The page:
Training state and recovery – Sport type important?
pH changes, lactate clearance, sympathetic changes

VO2 increases with repeated sprints

Write down the key parts of this lecture that would help with writing you lab report. What issue could you consider discussing?....

Key Points for Lab Report
As recovery periods are shortened, responses regress to those of continuous high intensity exercise

Shorter recovery periods associated with higher VO2, RPE, RER, HR and fatigue
20 x 5 s multiple sprint protocol with 10 s rest – HR responses identical to continuous HIE

Glaister et al. (2005). J Strength Cond Res 19: 831

Duration of recovery

Recovery of ph

Next Week
Looking at more of the Active Vs Passive Literature

Considering how to analyse the data from the labs for the lab report.
Thigh O2 uptake

At onset of intense exercise – delay in VO2 by working muscles

Oxygen bound to myoglobin (MbO2) can buffer initial oxygen demand of exercise MbO2 rapidly desaturated in response to rapid drop in intracellular partial pressure of oxygen

During recovery MbO2 are fully replenished within 20 s
Therefore unlikely that O2 availability from myoglobin is limiting factor during repeated sprint


Answers on Student Central
25 marks each
Creatine is a now widely used dietary supplement in sporting populations. Describe the physiological rationale regarding why creatine supplementation might be effective, and who may benefit most from its use. Provide evidence based conclusions about its effectiveness.

Explain the degradation in power output during repeated 10 x 6sec anaerobic bouts. Discuss how variations in recovery would cause physiological changes to allow repeated maximal performance.

Inorganic Phosphate Clearance
Key Considerations of Recovery
Recovery and Training State
Lactate Clearance
Consider why would active recovery be better than passive?? - What are the mechanistic processes occuring
As repeated sprints continue, aerobic sources become predominant energy yield.

Replenishment of energy closely related to sprint performance indicators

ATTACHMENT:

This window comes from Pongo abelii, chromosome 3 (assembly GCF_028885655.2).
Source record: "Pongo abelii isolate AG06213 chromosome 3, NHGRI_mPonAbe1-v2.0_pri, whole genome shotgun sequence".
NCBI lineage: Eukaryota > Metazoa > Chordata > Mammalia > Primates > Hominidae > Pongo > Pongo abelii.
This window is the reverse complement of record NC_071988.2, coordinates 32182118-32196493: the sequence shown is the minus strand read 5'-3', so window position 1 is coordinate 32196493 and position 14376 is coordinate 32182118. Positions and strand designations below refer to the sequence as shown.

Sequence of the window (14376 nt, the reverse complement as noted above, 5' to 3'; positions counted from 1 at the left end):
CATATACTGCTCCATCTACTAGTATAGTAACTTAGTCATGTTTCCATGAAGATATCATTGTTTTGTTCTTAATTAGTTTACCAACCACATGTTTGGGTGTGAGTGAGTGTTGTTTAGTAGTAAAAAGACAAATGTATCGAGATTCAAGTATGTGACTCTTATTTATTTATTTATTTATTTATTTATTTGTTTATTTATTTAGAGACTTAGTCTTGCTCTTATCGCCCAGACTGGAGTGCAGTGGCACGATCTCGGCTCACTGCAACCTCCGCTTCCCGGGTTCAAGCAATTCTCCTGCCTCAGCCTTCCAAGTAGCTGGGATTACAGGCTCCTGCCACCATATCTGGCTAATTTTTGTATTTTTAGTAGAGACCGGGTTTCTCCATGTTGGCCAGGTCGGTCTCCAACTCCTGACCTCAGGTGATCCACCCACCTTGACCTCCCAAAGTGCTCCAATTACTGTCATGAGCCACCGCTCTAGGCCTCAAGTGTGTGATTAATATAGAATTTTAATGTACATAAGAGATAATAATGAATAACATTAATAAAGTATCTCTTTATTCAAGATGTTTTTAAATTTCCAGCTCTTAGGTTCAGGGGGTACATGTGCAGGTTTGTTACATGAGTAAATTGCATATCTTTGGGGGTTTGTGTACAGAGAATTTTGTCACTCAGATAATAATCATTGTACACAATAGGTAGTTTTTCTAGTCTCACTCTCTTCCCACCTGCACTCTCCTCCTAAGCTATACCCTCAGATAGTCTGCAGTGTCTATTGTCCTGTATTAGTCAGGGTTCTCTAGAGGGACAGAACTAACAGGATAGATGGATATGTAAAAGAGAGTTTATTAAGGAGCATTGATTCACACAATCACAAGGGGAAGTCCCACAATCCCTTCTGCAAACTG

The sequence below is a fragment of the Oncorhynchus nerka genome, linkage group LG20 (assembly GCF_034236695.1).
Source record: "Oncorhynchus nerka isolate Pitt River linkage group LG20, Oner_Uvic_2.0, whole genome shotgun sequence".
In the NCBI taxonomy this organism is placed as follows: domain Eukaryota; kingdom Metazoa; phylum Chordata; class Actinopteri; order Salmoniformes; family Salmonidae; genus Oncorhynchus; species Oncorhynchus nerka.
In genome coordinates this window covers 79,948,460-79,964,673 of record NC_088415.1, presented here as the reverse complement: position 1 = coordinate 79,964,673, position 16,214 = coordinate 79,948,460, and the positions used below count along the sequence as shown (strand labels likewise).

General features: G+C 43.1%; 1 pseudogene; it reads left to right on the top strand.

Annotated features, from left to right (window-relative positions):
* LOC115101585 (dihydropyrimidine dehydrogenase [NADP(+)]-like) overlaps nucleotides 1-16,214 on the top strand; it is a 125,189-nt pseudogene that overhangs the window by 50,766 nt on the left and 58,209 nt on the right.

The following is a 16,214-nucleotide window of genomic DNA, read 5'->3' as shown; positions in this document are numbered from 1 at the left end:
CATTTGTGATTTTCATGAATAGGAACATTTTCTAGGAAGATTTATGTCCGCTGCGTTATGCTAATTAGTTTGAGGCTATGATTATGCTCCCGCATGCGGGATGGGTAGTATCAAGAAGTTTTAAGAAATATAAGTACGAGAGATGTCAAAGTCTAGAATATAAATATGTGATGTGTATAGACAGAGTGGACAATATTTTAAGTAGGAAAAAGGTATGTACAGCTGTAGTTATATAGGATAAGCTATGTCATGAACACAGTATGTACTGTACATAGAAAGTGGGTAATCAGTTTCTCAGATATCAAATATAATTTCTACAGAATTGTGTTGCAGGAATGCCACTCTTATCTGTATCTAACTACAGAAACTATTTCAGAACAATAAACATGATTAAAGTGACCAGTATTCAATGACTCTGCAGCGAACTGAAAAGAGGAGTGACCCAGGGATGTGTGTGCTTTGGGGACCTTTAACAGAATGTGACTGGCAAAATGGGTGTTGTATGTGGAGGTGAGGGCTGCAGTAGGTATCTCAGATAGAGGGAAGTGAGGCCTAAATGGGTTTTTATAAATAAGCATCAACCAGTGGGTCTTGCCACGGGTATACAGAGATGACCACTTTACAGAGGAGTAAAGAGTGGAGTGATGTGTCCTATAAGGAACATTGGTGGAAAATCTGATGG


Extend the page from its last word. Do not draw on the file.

- PCr and Peak Power %

Clearance of waste products and resynthesis of energy providers essential during recovery
- these mechanism improve with training.
Purpose: To compare active versus passive recovery on performance and metabolism during a test of repeated-sprint ability.

Methods: Nine males performed four repeated-sprint cycle tests (six 4-s sprints, every 25 s) in a randomized, counterbalanced order: two tests with active recovery (~32% VO2max) and two with passive recovery. Muscle biopsies were taken during the four tests from the vastus lateralis pretest, immediately posttest, and following 21 s of recovery to determine phosphocreatine ([PCr]), creatine, and muscle lactate concentration ([MLa-]).

Results: Active recovery resulted in a greater power decrement than passive recovery (7.4 ± 2.2 vs 5.6 ± 1.8%, P = 0.01) and lower final peak power (14.9 ± 1.5 vs 15.3 ± 1.5 W·kg-1, P = 0.02). However, there was no significant difference in work decrement or total work. The percent of resting [PCr] was lower and approached significance posttest (32.6 ± 10.6 vs 45.3 ± 18.6%; P = 0.06; effect size (ES) = 0.8) and following 21 s of recovery (54.6 ± 9.6 vs 71.7 ± 14.1%; P = 0.06; ES = 1.2) during active recovery. The [MLa-] was significantly higher posttest during active recovery (71.7 ± 12.3 vs 55.2 ± 15.7 mmol·kg-1 dm; P = 0.048; ES = 1.2); however, no significant differences were evident following 21 s of recovery (55.0 ± 11.3 vs 48.4 ± 16.7 mmol·kg-1 dm, P = 0.07; ES = 0.5).

Conclusions: Despite no differences in the majority of performance measures, active recovery resulted in a significantly lower final peak power, a greater peak power decrement, a higher [MLa-], and a strong trend towards lower [PCr], suggesting a potential suboptimal effect of active recovery during repeated-sprint exercise.
Moderate to low intensity Active Recovery better for lactate removal
- Can be too hard and can be too little (Passive)